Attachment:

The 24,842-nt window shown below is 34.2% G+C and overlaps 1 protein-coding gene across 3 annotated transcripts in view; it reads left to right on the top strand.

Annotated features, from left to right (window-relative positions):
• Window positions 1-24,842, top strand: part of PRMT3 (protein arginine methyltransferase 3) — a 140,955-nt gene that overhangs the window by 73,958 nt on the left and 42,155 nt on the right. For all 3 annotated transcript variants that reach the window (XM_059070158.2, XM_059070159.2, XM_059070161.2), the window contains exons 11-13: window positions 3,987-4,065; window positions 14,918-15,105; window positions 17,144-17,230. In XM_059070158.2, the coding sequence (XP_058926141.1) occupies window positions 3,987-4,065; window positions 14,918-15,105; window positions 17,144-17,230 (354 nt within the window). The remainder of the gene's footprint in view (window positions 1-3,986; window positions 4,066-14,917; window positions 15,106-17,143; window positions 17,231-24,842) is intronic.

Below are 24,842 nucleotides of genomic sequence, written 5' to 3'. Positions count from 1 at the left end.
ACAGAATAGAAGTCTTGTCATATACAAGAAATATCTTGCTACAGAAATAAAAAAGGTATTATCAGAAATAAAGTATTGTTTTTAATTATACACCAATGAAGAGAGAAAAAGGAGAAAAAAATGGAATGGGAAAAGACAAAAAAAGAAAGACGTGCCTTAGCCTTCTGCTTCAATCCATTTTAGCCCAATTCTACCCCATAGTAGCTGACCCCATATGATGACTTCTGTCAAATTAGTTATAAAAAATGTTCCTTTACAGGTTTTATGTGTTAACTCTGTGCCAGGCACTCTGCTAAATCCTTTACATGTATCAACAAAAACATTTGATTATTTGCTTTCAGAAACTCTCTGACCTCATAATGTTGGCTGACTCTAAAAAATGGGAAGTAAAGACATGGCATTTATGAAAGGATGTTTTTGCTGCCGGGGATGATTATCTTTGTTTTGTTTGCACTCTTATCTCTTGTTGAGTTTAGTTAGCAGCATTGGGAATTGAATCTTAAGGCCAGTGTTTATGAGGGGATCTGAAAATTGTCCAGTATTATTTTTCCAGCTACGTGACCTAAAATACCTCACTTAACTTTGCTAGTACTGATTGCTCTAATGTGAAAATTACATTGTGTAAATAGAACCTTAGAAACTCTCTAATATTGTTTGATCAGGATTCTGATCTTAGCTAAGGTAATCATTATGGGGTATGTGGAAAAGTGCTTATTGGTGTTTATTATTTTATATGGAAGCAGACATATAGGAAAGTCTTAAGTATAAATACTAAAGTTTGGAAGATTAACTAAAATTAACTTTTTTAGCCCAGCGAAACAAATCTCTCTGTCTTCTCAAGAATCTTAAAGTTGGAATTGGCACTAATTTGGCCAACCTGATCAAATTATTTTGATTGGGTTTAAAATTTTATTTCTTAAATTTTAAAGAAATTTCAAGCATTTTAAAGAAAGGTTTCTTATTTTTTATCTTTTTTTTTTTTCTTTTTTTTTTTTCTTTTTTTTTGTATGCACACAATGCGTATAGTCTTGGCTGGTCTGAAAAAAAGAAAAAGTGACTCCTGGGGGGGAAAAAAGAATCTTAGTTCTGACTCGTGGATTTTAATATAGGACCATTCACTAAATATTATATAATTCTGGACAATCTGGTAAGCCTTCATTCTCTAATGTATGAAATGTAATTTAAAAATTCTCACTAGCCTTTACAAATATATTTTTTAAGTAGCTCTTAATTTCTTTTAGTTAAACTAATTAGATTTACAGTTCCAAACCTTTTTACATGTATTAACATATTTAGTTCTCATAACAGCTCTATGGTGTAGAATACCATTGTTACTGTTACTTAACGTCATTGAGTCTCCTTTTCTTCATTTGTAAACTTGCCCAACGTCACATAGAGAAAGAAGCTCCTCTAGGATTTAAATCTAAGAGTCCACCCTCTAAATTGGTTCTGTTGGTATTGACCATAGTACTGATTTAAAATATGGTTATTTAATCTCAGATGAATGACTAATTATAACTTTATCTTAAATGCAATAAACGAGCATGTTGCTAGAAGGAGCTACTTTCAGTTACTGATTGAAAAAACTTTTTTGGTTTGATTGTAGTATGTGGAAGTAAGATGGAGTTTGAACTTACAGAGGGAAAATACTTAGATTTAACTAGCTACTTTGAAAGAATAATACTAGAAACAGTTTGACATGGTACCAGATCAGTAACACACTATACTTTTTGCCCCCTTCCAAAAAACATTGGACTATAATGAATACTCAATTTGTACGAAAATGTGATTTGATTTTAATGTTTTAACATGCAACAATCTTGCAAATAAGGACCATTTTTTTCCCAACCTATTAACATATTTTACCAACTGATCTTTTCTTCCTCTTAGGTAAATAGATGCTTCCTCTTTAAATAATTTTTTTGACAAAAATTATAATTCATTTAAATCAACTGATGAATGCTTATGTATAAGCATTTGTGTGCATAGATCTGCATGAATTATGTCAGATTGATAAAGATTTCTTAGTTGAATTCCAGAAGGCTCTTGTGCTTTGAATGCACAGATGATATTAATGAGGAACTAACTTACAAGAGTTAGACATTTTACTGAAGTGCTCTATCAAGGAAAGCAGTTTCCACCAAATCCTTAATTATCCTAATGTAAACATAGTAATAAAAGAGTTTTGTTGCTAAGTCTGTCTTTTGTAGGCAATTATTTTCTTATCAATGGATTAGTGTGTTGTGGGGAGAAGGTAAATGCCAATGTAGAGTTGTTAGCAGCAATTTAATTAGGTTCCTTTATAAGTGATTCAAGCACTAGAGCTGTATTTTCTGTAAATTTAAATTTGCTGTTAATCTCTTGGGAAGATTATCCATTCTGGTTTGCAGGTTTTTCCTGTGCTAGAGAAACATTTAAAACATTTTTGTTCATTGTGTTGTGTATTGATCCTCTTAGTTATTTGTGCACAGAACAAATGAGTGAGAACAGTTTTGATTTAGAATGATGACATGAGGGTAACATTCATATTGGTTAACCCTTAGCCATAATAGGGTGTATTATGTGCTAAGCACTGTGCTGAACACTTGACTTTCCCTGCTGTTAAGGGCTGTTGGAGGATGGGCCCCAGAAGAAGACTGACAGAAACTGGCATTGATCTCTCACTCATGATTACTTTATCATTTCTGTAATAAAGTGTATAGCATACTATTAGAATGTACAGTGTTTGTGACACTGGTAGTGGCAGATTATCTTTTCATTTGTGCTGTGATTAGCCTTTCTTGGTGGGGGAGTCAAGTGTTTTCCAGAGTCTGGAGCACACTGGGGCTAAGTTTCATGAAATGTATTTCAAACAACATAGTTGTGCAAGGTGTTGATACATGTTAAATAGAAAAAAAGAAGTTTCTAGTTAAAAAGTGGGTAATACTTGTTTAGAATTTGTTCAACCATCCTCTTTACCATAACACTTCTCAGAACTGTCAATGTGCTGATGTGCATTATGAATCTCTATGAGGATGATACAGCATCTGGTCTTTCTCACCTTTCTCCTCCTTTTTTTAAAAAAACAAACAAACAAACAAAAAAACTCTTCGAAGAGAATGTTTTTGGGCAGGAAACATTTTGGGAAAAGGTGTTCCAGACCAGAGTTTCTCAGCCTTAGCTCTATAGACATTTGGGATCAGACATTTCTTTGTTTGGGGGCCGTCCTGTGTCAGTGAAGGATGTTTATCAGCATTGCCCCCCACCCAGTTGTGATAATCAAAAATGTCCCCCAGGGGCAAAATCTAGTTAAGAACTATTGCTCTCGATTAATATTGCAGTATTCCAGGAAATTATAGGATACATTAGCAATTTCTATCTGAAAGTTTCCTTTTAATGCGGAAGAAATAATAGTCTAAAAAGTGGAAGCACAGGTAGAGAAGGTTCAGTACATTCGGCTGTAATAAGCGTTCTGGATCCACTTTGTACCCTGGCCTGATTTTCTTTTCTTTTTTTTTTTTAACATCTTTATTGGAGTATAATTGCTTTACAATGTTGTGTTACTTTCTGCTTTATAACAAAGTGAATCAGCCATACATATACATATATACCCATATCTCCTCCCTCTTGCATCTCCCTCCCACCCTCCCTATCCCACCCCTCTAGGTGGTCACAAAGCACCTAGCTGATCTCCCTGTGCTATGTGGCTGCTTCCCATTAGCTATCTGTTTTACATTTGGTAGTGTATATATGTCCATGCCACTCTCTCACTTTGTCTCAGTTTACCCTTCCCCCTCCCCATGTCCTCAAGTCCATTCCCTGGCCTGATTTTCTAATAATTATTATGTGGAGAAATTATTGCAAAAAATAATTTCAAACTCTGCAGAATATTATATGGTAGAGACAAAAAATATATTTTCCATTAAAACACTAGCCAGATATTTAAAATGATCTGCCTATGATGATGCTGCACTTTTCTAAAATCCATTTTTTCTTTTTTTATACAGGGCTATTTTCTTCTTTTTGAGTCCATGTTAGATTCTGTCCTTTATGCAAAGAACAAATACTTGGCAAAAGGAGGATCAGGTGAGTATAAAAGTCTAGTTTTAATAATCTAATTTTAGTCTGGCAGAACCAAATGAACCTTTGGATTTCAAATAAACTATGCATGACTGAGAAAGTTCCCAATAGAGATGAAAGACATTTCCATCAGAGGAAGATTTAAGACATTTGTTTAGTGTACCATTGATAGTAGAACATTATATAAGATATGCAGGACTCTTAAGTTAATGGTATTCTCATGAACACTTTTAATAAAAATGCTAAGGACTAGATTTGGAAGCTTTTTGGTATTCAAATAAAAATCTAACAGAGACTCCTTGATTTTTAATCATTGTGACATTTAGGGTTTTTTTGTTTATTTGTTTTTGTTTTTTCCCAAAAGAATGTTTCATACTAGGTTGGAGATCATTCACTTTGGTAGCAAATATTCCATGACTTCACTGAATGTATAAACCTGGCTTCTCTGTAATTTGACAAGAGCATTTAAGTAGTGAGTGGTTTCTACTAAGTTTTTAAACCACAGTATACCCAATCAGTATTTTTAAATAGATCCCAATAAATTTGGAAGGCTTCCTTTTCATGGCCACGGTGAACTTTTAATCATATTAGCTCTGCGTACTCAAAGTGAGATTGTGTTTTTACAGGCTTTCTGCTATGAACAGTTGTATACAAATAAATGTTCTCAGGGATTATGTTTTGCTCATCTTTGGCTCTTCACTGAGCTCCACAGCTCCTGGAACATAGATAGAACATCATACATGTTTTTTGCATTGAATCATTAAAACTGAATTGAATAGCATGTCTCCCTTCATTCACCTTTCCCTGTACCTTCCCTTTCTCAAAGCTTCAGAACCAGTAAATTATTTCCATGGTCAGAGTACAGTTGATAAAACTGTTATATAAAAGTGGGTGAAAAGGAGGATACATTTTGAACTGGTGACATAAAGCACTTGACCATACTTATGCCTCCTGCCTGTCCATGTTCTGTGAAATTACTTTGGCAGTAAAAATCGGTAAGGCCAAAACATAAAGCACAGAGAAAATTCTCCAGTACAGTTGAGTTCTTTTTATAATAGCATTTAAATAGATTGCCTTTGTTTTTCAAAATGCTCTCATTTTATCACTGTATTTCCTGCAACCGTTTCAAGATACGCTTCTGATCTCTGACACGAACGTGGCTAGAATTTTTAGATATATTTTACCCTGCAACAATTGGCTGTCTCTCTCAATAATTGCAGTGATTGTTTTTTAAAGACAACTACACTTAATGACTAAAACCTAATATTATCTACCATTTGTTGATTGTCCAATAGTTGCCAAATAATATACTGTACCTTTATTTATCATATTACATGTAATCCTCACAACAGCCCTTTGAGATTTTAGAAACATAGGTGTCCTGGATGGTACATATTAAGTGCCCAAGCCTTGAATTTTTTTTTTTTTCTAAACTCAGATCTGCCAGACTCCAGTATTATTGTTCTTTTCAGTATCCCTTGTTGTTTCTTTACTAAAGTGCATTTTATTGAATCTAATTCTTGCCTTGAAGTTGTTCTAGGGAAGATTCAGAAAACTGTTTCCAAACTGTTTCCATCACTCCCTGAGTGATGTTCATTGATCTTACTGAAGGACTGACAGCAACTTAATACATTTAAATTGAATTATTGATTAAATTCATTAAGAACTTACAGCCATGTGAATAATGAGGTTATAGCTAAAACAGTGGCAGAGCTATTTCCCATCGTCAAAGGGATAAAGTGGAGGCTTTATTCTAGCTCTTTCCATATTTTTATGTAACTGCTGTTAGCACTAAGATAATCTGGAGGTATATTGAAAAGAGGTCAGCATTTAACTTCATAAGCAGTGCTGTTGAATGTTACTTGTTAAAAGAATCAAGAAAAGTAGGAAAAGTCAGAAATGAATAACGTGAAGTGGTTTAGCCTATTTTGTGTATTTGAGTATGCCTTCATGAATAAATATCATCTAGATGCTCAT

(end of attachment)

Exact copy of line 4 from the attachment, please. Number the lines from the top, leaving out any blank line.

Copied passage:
Below are 24,842 nucleotides of genomic sequence, written 5' to 3'. Positions count from 1 at the left end.